Excerpt from the essay “On a Dime” included in the anthology, Surviving Brain Injury: Stories of Strength & Inspiration.

 

I remember falling as if it were orchestrated…so fast I didn’t equate any fear with what was happening. The first “crack” I heard was my tailbone hitting the kitchen’s ceramic stone tile floor. The foot I attempted to step down with had slipped out right from under me, and my tailbone took the initial blow. The second “crack” I heard was the back of my skull hitting the brick wall in my kitchen. Picture an L-shaped landing, only one where it suddenly and awkwardly rotates 45 degrees counterclockwise.

And just like that, everything changed.

* * *

You wouldn’t know to look at me that anything is amiss—I can walk, talk, and communicate in complete sentences. By today’s societal standards, I appear quite functional and relatively well. So well, in fact, you would never imagine the stunning amount of resources I am expending just to meet you intellectually where you are at—and that’s on a good day.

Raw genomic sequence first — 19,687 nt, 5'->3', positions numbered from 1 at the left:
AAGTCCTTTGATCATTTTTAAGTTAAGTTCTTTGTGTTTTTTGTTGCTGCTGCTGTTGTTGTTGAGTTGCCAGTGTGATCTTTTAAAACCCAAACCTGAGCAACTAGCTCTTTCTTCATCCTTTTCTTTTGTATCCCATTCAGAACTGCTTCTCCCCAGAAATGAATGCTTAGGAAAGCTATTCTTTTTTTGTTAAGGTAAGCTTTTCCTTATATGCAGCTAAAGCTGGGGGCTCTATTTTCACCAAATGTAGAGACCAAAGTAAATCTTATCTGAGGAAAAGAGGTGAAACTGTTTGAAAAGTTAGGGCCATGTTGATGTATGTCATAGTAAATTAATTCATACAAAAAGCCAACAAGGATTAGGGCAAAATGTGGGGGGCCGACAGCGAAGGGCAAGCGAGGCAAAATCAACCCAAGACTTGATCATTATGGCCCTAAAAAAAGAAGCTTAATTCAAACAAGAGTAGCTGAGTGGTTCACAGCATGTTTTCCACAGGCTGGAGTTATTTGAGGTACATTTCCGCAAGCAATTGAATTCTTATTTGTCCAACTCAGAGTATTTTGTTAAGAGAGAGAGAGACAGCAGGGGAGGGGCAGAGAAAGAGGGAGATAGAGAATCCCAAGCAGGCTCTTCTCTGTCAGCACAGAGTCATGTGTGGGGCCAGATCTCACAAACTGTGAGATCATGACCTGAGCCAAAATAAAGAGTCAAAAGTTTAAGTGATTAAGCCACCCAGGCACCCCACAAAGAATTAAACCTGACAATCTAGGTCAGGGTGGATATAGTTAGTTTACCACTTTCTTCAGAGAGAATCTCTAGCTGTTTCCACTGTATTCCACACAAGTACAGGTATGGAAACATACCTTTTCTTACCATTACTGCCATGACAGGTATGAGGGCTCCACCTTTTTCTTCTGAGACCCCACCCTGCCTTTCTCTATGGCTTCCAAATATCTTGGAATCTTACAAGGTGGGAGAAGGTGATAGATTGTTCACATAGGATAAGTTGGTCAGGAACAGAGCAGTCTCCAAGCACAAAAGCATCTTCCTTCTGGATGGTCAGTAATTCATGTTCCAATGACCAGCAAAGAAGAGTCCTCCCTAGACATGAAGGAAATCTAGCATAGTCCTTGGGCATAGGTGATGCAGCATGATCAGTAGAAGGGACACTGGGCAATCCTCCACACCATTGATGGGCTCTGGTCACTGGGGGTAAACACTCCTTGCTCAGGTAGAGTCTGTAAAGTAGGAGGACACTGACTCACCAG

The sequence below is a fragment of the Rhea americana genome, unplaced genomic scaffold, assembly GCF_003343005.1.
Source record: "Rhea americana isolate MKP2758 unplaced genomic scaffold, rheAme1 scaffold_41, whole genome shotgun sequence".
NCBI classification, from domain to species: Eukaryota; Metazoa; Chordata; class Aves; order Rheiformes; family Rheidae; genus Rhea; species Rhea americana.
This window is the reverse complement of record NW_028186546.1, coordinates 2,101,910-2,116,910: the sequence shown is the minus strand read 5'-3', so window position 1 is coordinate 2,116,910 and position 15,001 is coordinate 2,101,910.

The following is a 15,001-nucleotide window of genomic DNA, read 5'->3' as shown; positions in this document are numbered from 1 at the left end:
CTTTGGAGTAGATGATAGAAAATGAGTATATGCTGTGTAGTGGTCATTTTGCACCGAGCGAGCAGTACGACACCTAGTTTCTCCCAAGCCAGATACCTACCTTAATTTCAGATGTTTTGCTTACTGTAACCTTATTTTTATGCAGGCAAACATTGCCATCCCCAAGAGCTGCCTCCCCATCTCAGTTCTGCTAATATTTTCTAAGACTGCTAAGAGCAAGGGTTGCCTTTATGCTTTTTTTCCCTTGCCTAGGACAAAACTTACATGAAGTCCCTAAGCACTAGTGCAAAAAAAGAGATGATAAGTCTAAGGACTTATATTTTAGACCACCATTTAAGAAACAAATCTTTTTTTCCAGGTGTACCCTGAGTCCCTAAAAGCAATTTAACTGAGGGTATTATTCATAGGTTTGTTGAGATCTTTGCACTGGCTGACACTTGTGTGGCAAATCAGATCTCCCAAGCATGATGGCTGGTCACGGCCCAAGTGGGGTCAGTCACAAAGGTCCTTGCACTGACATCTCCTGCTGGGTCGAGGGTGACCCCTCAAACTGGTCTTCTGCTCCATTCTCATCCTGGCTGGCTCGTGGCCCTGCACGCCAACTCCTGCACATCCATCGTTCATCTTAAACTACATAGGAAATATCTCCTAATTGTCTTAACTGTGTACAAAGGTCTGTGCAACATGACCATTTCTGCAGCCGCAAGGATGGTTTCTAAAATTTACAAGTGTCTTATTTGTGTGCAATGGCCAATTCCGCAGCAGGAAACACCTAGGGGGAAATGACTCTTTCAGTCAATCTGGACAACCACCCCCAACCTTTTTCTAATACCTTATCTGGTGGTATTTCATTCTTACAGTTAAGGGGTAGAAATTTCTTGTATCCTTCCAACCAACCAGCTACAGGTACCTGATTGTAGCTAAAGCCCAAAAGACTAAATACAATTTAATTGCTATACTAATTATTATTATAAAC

Then maybe, just maybe, for the 10 minutes we converse, you might presume I’m just like my old self again and all is well, but I’ve come to terms with the fact there are many cracks and crevices in a 24-hour day for another, very different, Amy to appear. This Amy is moody and at times much more disconcerting and difficult to deal with. She cannot discern between the severity of losing her keys or losing her car. She painstakingly forages for words, and then falteringly forces them out as if they were passing through thick pads of cotton. She mistakes the past for the present, and then fails to recognize the future as something to look forward to, instead of feared.

So these are the very things, among many others, which still render me incapable of asserting, even simply to myself, this is going to go away—that this “brain injury thing,” this “time I hit my head,” is not so minute. Just because I am still in one piece, without any obvious physical or mental damage, it doesn’t mean I am completely whole.

If only I had gone in the other room for a ladder.